I don't think this was true in Canada, since the famous coureurs du bois were traversing intense, nearly impassible wooded regions to get to the Plains.

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15 hours ago, Qizilbashwoman said:

I don't think this was true in Canada, since the famous coureurs du bois were traversing intense, nearly impassible wooded regions to get to the Plains.

I don't know how this was ported to english, but french is 'coureur des bois', wich means 'coureur dans les bois', literally meaning 'people that run in forestS' or 'people that go through forestS'. Several 'bois' linked together makes a 'forêt'.

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9 hours ago, Kloster said:

I don't know how this was ported to english, but french is 'coureur des bois', wich means 'coureur dans les bois', literally meaning 'people that run in forestS' or 'people that go through forestS'. Several 'bois' linked together makes a 'forêt'.

i mean mind my grammar, my point was those were 90%+ forested, unlike areas in what is now the US.

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On 11/15/2019 at 12:49 AM, Sir_Godspeed said:

This seems like a particular Anglophone issue.

And what language are we using?  

In fact I think you will find it derives from the old French "forrier" from which we get foray, forage, foreign and forest.  The etymology of "wood" is a combination of welsh and old germanic.  

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6 hours ago, Darius West said:

And what language are we using?  

In fact I think you will find it derives from the old French "forrier" from which we get foray, forage, foreign and forest.  The etymology of "wood" is a combination of welsh and old germanic.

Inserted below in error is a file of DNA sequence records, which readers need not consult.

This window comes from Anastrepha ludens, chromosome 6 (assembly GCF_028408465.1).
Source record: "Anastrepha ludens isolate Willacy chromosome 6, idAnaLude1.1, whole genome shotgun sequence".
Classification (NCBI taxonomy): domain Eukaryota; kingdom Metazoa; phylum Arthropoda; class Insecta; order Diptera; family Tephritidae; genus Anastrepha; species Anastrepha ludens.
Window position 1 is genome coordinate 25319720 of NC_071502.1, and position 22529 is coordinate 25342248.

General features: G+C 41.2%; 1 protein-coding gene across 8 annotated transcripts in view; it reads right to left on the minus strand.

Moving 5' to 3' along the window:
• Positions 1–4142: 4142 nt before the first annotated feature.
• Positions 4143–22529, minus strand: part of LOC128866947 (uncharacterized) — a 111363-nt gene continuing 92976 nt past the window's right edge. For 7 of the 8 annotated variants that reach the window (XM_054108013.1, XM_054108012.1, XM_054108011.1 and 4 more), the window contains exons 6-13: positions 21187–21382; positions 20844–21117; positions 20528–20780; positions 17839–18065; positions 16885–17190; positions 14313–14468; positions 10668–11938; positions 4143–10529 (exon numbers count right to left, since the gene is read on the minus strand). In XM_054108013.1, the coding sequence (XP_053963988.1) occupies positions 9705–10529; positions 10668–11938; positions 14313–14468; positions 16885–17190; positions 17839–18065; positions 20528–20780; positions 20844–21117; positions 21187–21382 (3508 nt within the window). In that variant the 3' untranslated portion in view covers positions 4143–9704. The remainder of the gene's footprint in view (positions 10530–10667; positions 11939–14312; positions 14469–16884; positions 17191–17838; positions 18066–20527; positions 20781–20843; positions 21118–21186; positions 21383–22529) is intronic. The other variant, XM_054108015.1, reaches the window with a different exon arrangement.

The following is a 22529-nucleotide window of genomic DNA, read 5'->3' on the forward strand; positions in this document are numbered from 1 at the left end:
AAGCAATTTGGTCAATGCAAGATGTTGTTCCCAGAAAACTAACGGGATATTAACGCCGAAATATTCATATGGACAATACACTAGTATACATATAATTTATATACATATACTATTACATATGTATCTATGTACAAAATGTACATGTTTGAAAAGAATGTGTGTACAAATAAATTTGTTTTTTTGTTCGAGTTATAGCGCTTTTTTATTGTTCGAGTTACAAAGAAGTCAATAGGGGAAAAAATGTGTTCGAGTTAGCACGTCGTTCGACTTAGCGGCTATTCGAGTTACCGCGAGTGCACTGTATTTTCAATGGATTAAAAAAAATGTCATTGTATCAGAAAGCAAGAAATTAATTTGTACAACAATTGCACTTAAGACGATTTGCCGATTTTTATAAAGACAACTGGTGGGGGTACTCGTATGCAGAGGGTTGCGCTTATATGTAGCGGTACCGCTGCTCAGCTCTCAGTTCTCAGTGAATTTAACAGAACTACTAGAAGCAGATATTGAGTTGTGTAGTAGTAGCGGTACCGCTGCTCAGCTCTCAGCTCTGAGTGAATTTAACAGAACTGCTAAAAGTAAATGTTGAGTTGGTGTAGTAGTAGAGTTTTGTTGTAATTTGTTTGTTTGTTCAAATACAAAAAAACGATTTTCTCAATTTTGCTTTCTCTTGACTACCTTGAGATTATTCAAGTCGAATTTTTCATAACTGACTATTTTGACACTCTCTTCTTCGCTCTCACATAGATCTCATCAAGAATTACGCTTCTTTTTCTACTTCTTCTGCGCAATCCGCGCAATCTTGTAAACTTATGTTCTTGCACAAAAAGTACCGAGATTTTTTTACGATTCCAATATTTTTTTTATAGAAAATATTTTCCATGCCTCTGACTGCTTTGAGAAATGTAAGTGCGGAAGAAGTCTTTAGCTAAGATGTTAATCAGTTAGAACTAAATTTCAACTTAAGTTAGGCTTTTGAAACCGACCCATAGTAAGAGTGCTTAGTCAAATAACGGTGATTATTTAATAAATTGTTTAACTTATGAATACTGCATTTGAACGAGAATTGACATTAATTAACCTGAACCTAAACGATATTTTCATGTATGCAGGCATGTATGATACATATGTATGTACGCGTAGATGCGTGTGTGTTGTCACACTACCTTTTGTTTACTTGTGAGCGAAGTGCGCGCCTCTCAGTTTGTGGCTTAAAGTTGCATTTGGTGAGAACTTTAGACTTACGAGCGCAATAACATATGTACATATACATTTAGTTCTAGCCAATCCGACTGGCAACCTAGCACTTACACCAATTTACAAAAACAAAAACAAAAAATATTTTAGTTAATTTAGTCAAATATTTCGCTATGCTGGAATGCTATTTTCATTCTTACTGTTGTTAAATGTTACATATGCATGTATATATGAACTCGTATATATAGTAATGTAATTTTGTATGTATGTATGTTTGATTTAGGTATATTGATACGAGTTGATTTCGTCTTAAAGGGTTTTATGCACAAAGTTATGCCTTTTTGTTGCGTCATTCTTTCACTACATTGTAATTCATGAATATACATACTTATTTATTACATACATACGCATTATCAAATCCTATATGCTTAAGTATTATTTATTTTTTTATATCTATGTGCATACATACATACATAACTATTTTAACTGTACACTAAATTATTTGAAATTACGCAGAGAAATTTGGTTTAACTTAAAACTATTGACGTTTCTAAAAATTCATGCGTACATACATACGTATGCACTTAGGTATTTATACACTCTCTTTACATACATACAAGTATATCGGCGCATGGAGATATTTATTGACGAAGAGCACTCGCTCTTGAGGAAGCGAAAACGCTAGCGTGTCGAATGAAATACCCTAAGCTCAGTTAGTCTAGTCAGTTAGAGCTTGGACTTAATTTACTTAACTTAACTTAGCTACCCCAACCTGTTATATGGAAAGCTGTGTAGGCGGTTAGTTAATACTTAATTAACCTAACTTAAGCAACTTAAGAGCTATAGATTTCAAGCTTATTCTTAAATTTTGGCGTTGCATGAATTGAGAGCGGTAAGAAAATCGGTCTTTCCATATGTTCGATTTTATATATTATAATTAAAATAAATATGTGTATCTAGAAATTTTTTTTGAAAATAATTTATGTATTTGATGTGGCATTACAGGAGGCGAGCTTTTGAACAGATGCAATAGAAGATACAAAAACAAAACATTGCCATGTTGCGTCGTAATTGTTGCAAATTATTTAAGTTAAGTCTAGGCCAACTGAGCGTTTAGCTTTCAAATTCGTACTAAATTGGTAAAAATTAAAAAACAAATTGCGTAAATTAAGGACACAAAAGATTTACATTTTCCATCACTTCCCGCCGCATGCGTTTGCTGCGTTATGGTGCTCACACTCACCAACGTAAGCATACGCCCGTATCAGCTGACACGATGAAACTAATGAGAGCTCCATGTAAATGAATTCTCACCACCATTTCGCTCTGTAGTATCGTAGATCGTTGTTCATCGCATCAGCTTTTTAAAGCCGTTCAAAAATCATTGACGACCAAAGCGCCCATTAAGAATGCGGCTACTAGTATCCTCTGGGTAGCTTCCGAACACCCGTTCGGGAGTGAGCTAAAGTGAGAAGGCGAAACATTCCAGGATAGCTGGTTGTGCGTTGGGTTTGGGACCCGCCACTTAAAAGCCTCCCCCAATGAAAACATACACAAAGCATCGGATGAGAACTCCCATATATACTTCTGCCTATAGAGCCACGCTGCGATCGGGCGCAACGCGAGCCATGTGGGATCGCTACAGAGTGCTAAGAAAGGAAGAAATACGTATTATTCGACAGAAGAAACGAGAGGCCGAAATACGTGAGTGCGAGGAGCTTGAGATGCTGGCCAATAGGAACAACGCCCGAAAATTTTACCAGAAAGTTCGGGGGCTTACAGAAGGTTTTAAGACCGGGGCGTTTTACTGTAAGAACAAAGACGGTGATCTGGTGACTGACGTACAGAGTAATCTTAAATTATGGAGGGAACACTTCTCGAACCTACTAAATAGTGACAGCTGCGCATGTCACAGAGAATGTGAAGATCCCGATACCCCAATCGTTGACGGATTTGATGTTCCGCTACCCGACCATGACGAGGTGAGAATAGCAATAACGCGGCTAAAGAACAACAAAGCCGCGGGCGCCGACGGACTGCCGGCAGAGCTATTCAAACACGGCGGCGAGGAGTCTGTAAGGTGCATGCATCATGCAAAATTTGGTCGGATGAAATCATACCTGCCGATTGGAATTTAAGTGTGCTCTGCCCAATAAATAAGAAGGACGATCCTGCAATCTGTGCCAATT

I suppose "Anglophone" was a bit too wide, I should perhaps have used "of a particular usage shaped by Medieval English semantics".

Glorantha* does not really have royal privilege on hunting, nor does it have organized forestry**, and so post-Norman technical terminology on woodlands isn't hugely helpful in understanding the classification of vegetation and cartographical representation of said vegetation types.

(*Nor does Middle-Earth, for that matter)
(**outside of some possible cases in Esrola, heartland Peloria and Seshnela, maybe)

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48 minutes ago, Sir_Godspeed said:

I suppose "Anglophone" was a bit too wide, I should perhaps have used "of a particular usage shaped by Medieval English semantics".

Glorantha* does not really have royal privilege on hunting, nor does it have organized forestry**, and so post-Norman technical terminology on woodlands isn't hugely helpful in understanding the classification of vegetation and cartographical representation of said vegetation types.

(*Nor does Middle-Earth, for that matter)
(**outside of some possible cases in Esrola, heartland Peloria and Seshnela, maybe)

With extensive Aldryami woods near human habitation, it could actually be more of an issue. You might have to be recognized as an Elf-Friend in  some areas in order to hunt, depending on game.

SDLeary